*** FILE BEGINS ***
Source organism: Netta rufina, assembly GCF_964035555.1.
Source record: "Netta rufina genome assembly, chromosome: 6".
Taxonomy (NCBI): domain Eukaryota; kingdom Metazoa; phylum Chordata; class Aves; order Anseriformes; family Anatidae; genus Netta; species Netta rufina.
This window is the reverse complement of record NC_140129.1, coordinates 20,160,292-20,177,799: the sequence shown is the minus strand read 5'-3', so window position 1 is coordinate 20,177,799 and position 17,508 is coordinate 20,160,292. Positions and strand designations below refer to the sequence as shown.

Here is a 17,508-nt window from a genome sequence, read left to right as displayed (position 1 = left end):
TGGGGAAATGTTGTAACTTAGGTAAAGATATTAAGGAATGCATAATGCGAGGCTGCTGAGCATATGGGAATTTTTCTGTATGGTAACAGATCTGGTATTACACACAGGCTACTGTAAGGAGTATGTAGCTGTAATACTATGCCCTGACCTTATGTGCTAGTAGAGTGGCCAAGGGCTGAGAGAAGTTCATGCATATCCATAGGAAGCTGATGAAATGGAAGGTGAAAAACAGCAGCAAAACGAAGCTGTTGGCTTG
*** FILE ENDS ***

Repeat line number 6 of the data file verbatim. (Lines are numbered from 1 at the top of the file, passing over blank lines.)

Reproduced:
TGGGGAAATGTTGTAACTTAGGTAAAGATATTAAGGAATGCATAATGCGAGGCTGCTGAGCATATGGGAATTTTTCTGTATGGTAACAGATCTGGTATTACACACAGGCTACTGTAAGGAGTATGTAGCTGTAATACTATGCCCTGACCTTATGTGCTAGTAGAGTGGCCAAGGGCTGAGAGAAGTTCATGCATATCCATAGGAAGCTGATGAAATGGAAGGTGAAAAACAGCAGCAAAACGAAGCTGTTGGCTTG